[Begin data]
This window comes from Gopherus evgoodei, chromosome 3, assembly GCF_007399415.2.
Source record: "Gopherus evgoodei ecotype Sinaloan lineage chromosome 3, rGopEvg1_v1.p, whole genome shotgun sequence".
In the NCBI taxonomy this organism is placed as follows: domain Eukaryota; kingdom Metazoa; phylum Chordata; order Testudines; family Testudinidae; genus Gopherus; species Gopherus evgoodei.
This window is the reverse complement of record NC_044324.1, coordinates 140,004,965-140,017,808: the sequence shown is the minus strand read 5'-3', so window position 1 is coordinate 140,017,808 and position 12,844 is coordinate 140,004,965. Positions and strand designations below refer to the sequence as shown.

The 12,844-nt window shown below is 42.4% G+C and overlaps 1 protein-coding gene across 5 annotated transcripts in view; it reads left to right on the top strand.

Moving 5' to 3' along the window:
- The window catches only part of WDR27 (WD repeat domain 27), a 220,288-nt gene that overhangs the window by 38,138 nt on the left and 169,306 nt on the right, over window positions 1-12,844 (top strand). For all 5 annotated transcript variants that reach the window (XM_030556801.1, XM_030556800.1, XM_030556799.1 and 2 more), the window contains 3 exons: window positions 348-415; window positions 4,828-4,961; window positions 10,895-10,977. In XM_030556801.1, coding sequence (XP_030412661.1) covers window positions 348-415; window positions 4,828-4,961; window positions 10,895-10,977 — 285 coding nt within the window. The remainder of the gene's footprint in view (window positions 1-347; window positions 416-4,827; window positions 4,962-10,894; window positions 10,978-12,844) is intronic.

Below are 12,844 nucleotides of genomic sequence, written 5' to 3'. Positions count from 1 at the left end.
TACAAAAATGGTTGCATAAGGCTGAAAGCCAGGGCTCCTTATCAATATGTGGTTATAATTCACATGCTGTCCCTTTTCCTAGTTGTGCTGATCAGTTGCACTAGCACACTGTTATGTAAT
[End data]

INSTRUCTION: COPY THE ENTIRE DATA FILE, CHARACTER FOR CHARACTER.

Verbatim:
This window comes from Gopherus evgoodei, chromosome 3, assembly GCF_007399415.2.
Source record: "Gopherus evgoodei ecotype Sinaloan lineage chromosome 3, rGopEvg1_v1.p, whole genome shotgun sequence".
In the NCBI taxonomy this organism is placed as follows: domain Eukaryota; kingdom Metazoa; phylum Chordata; order Testudines; family Testudinidae; genus Gopherus; species Gopherus evgoodei.
This window is the reverse complement of record NC_044324.1, coordinates 140,004,965-140,017,808: the sequence shown is the minus strand read 5'-3', so window position 1 is coordinate 140,017,808 and position 12,844 is coordinate 140,004,965. Positions and strand designations below refer to the sequence as shown.

The 12,844-nt window shown below is 42.4% G+C and overlaps 1 protein-coding gene across 5 annotated transcripts in view; it reads left to right on the top strand.

Moving 5' to 3' along the window:
- The window catches only part of WDR27 (WD repeat domain 27), a 220,288-nt gene that overhangs the window by 38,138 nt on the left and 169,306 nt on the right, over window positions 1-12,844 (top strand). For all 5 annotated transcript variants that reach the window (XM_030556801.1, XM_030556800.1, XM_030556799.1 and 2 more), the window contains 3 exons: window positions 348-415; window positions 4,828-4,961; window positions 10,895-10,977. In XM_030556801.1, coding sequence (XP_030412661.1) covers window positions 348-415; window positions 4,828-4,961; window positions 10,895-10,977 — 285 coding nt within the window. The remainder of the gene's footprint in view (window positions 1-347; window positions 416-4,827; window positions 4,962-10,894; window positions 10,978-12,844) is intronic.

Below are 12,844 nucleotides of genomic sequence, written 5' to 3'. Positions count from 1 at the left end.
TACAAAAATGGTTGCATAAGGCTGAAAGCCAGGGCTCCTTATCAATATGTGGTTATAATTCACATGCTGTCCCTTTTCCTAGTTGTGCTGATCAGTTGCACTAGCACACTGTTATGTAAT